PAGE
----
# Jordi, Marta; Perez, Enric: *The Ehrenfest Adiabatic Hypothesis and the Old Quantum Theory, Before Bohr*

In 1918, Bohr published the first two parts of On the quantum theory of line spectra. In this extensive contribution, he offered a quantum theory much more elaborated than the one contained in his seminal works of 1913. Besides innovations of his own, as for example perturbation theory, Bohr incorporated many of the crucial discoveries that had taken place in the years in between: among others, the Einstein’s transition probabilities, the quantum rules of Sommerfeld-Epstein-Schwarzschild and the Ehrenfest adiabatic hypothesis.

The latter one was, no doubt, the one that had had fewer success among Bohr’s colleagues, and, in 1918, it was hardly mentioned. Therefore, until then, its role in the development of the quantum theory had been rather scarce.

In previous works, one of us has studied both the precedents and the genesis of this Ehrenfest’s contribution. Now, in a new paper, we will discuss in detail the content of this hypothesis, focusing our attention especially on the paper that Ehrenfest published in 1916 and 1917 in three different magazines. We will also briefly revise the precedents, which must be located in an exhaustive analysis of Planck’s radiation theory, and the surprising results Ehrenfest achieved in the period 1911-1914, mainly ―but not only― inspired in his first utilization of adiabatic invariance. Some of these results are: the proof of the necessity to introduce discontinuities in the statistical weight function of the black-body system, the strict separation between the statistical characteristics of Einstein’s and Planck’s quanta, and the curve for the specific heat of hydrogen, obtained from the quantization of the rotation energy of diatomic molecules, which was supplying acceptable results at low temperatures. Ehrenfest also managed to relate his hypothesis to the generalization of Boltzmann’s principle, that is, to the statistical interpretation of the second principle of thermodynamics that his teacher Boltzmann had proposed in the previous century.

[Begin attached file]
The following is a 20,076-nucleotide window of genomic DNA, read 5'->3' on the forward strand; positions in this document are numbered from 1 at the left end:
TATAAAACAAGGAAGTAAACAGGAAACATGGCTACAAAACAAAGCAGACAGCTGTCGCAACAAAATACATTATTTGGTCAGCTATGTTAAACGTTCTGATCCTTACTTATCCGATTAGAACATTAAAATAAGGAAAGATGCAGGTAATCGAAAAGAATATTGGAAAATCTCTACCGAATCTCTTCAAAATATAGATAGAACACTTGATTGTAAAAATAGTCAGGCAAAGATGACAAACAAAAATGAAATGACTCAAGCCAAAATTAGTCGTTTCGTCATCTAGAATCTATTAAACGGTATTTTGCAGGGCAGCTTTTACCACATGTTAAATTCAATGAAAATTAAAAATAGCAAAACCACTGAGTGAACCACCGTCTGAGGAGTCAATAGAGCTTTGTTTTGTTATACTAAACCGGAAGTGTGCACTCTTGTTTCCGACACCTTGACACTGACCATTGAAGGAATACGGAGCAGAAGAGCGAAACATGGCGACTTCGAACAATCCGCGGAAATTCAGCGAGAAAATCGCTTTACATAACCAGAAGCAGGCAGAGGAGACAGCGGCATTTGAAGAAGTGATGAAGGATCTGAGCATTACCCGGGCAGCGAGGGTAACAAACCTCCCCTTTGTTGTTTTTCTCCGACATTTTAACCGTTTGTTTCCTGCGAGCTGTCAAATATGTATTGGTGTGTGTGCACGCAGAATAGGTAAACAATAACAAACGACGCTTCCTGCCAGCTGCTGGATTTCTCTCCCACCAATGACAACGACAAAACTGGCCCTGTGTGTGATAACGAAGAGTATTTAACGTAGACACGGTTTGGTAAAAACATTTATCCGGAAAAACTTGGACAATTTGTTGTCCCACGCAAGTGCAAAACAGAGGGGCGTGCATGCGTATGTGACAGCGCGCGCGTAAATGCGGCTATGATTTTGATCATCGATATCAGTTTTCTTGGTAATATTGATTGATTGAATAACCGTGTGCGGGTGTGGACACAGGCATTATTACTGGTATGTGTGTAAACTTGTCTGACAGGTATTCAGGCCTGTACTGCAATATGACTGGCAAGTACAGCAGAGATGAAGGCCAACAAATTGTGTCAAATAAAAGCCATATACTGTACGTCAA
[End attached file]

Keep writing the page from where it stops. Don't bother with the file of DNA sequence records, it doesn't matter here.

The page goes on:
When Bohr incorporated the adiabatic hypothesis into his theory under the name of ‘principle of mechanical transformability’, he removed its statistical reminiscences, and stressed that the purpose of this principle in his theory was not to establish links to classical mechanics, but simply to guarantee the stability of the quantum stationary states. Besides, the Danish physicist not only overcame some of the obstacles encountered by Ehrenfest, but he even extracted profit of them. Good examples are the ‘singular movements’, which Bohr related to the change of the degree of degeneracy of a system.

Our work will deal with the state of the adiabatic hypothesis of Ehrenfest (its formulation, principal faults, applications, etc.) before Bohr’s intervention, and will be mainly based on a careful analysis of Ehrenfest’s notebooks, correspondence and publications.